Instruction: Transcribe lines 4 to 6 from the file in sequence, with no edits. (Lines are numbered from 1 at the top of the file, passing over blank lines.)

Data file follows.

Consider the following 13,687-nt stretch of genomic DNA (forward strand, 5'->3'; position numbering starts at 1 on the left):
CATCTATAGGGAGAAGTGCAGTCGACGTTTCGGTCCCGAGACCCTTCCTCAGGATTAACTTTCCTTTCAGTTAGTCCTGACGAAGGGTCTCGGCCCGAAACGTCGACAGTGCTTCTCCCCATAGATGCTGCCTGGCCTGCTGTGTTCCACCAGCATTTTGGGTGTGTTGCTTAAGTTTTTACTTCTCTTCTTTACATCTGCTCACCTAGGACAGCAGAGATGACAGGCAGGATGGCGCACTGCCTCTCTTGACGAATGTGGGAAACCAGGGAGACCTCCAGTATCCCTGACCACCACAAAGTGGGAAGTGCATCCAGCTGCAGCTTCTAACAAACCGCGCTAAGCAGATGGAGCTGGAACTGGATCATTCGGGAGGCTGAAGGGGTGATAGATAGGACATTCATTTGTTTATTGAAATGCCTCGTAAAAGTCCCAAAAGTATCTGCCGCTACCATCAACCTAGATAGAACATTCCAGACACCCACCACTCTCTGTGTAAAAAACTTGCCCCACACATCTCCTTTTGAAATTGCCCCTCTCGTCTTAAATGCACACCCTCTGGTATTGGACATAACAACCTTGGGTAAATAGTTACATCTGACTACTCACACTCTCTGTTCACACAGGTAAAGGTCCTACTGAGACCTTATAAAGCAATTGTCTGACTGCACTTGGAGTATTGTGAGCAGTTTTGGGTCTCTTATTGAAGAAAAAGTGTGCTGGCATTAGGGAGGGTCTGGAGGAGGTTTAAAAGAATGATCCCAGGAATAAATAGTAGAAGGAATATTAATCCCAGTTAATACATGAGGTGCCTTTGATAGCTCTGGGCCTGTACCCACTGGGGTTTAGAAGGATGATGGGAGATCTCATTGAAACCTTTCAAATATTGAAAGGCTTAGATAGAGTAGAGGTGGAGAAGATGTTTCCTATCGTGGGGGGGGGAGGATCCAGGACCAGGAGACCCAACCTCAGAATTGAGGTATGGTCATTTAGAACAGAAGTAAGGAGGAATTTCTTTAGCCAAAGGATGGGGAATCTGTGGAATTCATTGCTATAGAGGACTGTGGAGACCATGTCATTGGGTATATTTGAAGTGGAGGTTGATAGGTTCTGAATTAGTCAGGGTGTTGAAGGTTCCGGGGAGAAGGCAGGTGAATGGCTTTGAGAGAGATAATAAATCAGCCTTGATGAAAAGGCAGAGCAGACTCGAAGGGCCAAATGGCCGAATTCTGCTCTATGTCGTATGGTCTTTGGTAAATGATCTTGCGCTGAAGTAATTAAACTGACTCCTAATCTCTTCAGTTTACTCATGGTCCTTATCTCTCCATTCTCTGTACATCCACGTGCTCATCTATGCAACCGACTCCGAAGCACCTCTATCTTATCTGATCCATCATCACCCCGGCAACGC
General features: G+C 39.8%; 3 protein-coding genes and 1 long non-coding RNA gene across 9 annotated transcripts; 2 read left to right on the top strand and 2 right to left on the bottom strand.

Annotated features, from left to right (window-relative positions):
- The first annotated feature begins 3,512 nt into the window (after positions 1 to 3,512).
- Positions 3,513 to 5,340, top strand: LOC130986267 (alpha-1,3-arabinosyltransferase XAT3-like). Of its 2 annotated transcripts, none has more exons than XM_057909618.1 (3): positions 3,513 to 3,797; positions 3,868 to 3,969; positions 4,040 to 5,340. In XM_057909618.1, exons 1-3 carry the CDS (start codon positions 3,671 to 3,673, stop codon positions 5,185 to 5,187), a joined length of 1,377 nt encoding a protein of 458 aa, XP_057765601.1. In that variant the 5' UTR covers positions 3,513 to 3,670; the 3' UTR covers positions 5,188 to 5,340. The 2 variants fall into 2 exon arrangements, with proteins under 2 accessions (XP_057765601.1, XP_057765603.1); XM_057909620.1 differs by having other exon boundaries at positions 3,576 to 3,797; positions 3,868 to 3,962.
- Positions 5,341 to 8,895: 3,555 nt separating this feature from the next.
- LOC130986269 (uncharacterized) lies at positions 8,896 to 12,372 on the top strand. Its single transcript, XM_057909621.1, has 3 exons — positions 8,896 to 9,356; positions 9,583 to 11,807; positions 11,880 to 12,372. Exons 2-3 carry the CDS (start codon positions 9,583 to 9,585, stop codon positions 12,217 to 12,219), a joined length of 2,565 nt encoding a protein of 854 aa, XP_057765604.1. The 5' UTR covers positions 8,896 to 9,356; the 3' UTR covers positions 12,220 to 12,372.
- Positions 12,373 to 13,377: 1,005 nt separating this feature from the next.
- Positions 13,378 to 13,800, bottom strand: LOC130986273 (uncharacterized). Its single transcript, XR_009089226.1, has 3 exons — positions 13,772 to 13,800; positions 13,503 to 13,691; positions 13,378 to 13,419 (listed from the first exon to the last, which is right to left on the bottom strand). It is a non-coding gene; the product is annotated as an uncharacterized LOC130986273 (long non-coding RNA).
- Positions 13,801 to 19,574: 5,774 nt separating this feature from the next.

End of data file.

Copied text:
Annotated features, from left to right (window-relative positions):
- The first annotated feature begins 3,512 nt into the window (after positions 1 to 3,512).
- Positions 3,513 to 5,340, top strand: LOC130986267 (alpha-1,3-arabinosyltransferase XAT3-like). Of its 2 annotated transcripts, none has more exons than XM_057909618.1 (3): positions 3,513 to 3,797; positions 3,868 to 3,969; positions 4,040 to 5,340. In XM_057909618.1, exons 1-3 carry the CDS (start codon positions 3,671 to 3,673, stop codon positions 5,185 to 5,187), a joined length of 1,377 nt encoding a protein of 458 aa, XP_057765601.1. In that variant the 5' UTR covers positions 3,513 to 3,670; the 3' UTR covers positions 5,188 to 5,340. The 2 variants fall into 2 exon arrangements, with proteins under 2 accessions (XP_057765601.1, XP_057765603.1); XM_057909620.1 differs by having other exon boundaries at positions 3,576 to 3,797; positions 3,868 to 3,962.